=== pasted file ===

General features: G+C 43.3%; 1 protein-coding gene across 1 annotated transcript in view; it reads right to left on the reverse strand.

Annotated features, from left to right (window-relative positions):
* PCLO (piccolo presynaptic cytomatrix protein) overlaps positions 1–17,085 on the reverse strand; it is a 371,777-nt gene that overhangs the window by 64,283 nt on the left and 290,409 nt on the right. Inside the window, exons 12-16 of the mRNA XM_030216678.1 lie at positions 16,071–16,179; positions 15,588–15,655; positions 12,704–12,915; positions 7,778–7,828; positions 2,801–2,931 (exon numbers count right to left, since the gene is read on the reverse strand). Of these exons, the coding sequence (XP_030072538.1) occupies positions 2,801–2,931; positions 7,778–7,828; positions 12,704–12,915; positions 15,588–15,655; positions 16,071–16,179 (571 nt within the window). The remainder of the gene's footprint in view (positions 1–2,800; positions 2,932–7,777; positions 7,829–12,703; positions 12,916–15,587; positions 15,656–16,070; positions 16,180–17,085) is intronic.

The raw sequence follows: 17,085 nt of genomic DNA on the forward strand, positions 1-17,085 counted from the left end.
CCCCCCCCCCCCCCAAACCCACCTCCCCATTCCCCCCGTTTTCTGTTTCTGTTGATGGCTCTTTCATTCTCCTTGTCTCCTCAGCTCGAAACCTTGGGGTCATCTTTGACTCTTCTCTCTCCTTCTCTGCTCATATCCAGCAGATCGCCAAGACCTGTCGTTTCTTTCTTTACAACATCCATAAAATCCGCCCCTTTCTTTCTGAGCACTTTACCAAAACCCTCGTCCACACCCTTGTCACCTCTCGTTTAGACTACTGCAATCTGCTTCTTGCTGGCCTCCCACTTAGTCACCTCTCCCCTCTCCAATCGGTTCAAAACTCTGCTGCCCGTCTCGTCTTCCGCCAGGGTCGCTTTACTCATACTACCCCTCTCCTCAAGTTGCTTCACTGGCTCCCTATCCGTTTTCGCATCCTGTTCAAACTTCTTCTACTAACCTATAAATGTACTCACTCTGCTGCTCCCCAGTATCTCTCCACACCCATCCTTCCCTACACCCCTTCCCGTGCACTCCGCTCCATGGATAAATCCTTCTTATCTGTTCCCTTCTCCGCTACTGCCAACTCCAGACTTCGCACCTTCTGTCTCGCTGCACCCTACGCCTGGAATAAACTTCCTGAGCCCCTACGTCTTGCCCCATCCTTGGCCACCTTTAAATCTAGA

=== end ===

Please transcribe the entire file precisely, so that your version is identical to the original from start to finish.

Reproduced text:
General features: G+C 43.3%; 1 protein-coding gene across 1 annotated transcript in view; it reads right to left on the reverse strand.

Annotated features, from left to right (window-relative positions):
* PCLO (piccolo presynaptic cytomatrix protein) overlaps positions 1–17,085 on the reverse strand; it is a 371,777-nt gene that overhangs the window by 64,283 nt on the left and 290,409 nt on the right. Inside the window, exons 12-16 of the mRNA XM_030216678.1 lie at positions 16,071–16,179; positions 15,588–15,655; positions 12,704–12,915; positions 7,778–7,828; positions 2,801–2,931 (exon numbers count right to left, since the gene is read on the reverse strand). Of these exons, the coding sequence (XP_030072538.1) occupies positions 2,801–2,931; positions 7,778–7,828; positions 12,704–12,915; positions 15,588–15,655; positions 16,071–16,179 (571 nt within the window). The remainder of the gene's footprint in view (positions 1–2,800; positions 2,932–7,777; positions 7,829–12,703; positions 12,916–15,587; positions 15,656–16,070; positions 16,180–17,085) is intronic.

The raw sequence follows: 17,085 nt of genomic DNA on the forward strand, positions 1-17,085 counted from the left end.
CCCCCCCCCCCCCCAAACCCACCTCCCCATTCCCCCCGTTTTCTGTTTCTGTTGATGGCTCTTTCATTCTCCTTGTCTCCTCAGCTCGAAACCTTGGGGTCATCTTTGACTCTTCTCTCTCCTTCTCTGCTCATATCCAGCAGATCGCCAAGACCTGTCGTTTCTTTCTTTACAACATCCATAAAATCCGCCCCTTTCTTTCTGAGCACTTTACCAAAACCCTCGTCCACACCCTTGTCACCTCTCGTTTAGACTACTGCAATCTGCTTCTTGCTGGCCTCCCACTTAGTCACCTCTCCCCTCTCCAATCGGTTCAAAACTCTGCTGCCCGTCTCGTCTTCCGCCAGGGTCGCTTTACTCATACTACCCCTCTCCTCAAGTTGCTTCACTGGCTCCCTATCCGTTTTCGCATCCTGTTCAAACTTCTTCTACTAACCTATAAATGTACTCACTCTGCTGCTCCCCAGTATCTCTCCACACCCATCCTTCCCTACACCCCTTCCCGTGCACTCCGCTCCATGGATAAATCCTTCTTATCTGTTCCCTTCTCCGCTACTGCCAACTCCAGACTTCGCACCTTCTGTCTCGCTGCACCCTACGCCTGGAATAAACTTCCTGAGCCCCTACGTCTTGCCCCATCCTTGGCCACCTTTAAATCTAGA